Using our head brains to innovate and our heart brains to inspire isn’t good enough for us to achieve different results if we aren’t also connected, behaving like a hive, with a collective consciousness.
We can only do this when we grasp the importance of the third piece of the puzzle, or the importance of the third of our three brains, the brain in the gut. The brain in the gut is the intelligence center that has us thinking not for ourselves, but for the rest of the world.
This blog and others are adapted from my book Shift The Work. Now, readers sometimes assume that every action in my life is directed by a sense of mission, that every time I open my mouth, put my fingers to the keyboard, or speak to a client, I’m taking into consideration the impact it will have on the community and the world.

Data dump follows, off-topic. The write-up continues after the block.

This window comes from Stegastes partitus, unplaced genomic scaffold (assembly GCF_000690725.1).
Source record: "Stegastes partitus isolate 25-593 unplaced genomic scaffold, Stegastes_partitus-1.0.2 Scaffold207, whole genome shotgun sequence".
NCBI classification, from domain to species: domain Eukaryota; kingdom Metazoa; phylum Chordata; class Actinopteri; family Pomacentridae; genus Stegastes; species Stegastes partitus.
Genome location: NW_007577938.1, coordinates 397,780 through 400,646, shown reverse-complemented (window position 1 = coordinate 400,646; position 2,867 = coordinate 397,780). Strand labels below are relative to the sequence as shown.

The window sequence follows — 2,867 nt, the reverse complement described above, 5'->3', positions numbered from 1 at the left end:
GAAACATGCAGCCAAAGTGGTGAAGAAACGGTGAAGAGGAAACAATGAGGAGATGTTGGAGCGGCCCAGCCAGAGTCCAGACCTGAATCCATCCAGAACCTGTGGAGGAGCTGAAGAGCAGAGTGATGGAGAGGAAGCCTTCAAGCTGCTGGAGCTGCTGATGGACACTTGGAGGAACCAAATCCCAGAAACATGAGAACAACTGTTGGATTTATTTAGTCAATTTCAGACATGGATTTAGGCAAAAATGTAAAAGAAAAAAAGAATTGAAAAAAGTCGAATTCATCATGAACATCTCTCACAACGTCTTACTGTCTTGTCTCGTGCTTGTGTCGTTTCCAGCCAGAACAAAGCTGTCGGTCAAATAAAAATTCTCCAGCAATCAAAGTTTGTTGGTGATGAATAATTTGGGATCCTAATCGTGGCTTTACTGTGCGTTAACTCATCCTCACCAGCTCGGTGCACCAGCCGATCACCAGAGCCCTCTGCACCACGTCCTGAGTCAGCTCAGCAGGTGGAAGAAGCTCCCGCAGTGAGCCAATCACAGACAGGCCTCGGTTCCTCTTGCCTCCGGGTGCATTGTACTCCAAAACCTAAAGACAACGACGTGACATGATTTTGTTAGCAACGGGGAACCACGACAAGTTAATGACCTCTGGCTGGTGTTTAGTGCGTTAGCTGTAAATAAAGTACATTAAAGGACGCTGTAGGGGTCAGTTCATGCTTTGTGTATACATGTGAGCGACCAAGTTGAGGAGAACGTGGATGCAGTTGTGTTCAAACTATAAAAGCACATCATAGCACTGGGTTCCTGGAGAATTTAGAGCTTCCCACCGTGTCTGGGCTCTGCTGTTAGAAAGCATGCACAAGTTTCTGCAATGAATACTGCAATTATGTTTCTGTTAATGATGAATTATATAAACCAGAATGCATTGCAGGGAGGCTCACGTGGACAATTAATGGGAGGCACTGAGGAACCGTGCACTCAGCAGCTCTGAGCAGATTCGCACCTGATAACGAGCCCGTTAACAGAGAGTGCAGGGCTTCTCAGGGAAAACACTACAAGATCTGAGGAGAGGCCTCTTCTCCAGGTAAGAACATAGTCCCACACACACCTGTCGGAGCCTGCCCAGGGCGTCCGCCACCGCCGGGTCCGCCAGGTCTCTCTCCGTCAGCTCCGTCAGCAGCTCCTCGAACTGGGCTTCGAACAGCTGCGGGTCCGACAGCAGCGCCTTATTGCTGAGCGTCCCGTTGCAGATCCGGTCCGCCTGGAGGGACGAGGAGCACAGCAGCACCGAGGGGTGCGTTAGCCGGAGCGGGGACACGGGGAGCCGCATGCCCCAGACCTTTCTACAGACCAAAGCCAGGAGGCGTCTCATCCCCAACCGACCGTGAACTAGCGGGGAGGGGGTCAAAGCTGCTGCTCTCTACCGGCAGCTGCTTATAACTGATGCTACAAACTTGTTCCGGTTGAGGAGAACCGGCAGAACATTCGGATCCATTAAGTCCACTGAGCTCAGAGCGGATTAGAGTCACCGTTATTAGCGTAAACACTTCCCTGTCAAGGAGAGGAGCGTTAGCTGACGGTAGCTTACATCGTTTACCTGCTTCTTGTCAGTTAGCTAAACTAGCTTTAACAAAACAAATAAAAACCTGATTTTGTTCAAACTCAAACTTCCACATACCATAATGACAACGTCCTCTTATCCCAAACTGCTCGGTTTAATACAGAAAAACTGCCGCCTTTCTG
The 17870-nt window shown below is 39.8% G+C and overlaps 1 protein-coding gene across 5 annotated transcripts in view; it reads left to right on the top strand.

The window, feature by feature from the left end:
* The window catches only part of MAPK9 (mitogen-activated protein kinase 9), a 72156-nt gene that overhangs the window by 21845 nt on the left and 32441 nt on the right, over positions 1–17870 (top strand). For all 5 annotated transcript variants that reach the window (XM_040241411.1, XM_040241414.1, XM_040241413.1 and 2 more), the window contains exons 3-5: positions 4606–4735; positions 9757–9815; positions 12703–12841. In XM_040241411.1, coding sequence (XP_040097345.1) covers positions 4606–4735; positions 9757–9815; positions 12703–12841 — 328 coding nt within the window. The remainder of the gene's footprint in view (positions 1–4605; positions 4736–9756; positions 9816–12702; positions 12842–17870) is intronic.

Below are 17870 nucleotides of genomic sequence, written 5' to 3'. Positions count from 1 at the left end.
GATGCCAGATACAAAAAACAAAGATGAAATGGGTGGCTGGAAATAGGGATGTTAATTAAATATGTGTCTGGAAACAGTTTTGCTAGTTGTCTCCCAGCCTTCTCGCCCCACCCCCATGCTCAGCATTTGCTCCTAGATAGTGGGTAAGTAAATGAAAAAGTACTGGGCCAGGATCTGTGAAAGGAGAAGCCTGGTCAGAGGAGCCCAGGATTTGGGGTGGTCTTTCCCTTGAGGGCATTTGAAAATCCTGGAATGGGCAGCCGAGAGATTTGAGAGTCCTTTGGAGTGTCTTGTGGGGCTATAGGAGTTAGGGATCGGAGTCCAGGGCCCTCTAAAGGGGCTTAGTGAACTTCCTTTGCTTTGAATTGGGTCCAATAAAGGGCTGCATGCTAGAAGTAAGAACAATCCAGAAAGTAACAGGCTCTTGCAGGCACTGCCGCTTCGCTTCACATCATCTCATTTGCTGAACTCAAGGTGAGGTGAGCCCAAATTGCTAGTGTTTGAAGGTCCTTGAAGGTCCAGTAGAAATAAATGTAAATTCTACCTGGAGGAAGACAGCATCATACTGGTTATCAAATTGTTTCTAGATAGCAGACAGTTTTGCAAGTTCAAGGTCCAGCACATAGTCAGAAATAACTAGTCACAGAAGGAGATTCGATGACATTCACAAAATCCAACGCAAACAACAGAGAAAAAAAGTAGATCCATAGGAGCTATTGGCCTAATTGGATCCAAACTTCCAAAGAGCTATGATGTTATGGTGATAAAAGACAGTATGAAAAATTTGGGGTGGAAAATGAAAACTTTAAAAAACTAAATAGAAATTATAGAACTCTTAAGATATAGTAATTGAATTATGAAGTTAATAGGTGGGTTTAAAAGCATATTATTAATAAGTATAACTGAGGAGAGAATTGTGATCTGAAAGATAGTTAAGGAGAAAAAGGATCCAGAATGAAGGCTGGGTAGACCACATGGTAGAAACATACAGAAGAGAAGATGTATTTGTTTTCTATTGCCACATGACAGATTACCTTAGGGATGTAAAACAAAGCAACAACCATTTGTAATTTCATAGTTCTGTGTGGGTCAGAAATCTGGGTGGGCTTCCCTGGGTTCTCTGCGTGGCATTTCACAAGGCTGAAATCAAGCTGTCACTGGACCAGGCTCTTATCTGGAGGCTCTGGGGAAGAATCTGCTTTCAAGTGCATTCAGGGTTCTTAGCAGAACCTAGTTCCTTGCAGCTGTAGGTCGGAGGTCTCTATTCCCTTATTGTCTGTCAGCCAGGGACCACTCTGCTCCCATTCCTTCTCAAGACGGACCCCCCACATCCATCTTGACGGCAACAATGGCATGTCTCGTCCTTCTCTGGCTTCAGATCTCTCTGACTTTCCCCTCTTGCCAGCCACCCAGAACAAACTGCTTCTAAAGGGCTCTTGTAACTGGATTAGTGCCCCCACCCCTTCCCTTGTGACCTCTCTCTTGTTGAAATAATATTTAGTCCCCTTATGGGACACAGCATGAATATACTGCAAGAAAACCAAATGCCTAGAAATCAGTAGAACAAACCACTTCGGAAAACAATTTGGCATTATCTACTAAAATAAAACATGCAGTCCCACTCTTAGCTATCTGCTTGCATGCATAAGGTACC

In reality, I struggle with living up to my ideals every single day. Ideally, I’m always looking for ways to integrate my values into my life, but I, like everyone else, have problems with managing my priorities and remembering what’s important in life.
Five years ago, I thought long and hard about my obligations toward the city I love. It was time to act on my principles. It was time to put my gut brain more into play. To become more engaged on a community level.
Politics seemed like a good entry point, so I applied to be on the Baltimore City school board. The universe didn’t agree with my plans, and my application was swiftly denied. With that setback, I gave up any desire to get involved in local politics on a formal level.
But I didn't give up on giving back to the community. I did what I could on a personal and professional level to see how I could engage with my city, and have an impact on people's lives. I channeled my desire to make an impact into helping companies, organizations, and entrepreneurs integrate broader missions into their work culture.
That was my gut brain at work. I felt that something was missing in my personal journey, and my gut brain steered me toward the community in which I lived.
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